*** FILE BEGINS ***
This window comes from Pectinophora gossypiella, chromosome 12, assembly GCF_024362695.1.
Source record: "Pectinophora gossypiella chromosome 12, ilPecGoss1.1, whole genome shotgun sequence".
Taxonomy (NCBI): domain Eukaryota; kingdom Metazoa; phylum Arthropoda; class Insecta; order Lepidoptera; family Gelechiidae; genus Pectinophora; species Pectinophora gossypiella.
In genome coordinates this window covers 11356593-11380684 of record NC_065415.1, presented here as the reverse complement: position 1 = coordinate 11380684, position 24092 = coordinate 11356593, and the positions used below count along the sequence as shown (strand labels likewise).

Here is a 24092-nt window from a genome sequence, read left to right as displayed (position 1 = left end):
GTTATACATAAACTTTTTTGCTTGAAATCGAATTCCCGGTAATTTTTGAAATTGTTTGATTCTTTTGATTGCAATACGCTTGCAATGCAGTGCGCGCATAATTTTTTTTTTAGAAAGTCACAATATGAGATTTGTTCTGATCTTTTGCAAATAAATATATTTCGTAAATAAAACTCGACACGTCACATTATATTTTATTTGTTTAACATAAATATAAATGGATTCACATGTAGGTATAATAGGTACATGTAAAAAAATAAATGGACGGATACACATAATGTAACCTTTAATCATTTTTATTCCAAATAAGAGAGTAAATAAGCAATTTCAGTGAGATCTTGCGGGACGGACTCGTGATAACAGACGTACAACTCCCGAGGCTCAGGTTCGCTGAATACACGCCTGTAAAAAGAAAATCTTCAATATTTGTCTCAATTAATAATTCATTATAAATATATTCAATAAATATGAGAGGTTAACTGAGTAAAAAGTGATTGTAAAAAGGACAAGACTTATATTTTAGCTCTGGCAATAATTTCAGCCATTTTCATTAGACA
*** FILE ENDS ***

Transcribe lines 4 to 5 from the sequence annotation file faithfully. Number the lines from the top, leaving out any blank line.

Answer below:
In genome coordinates this window covers 11356593-11380684 of record NC_065415.1, presented here as the reverse complement: position 1 = coordinate 11380684, position 24092 = coordinate 11356593, and the positions used below count along the sequence as shown (strand labels likewise).

Here is a 24092-nt window from a genome sequence, read left to right as displayed (position 1 = left end):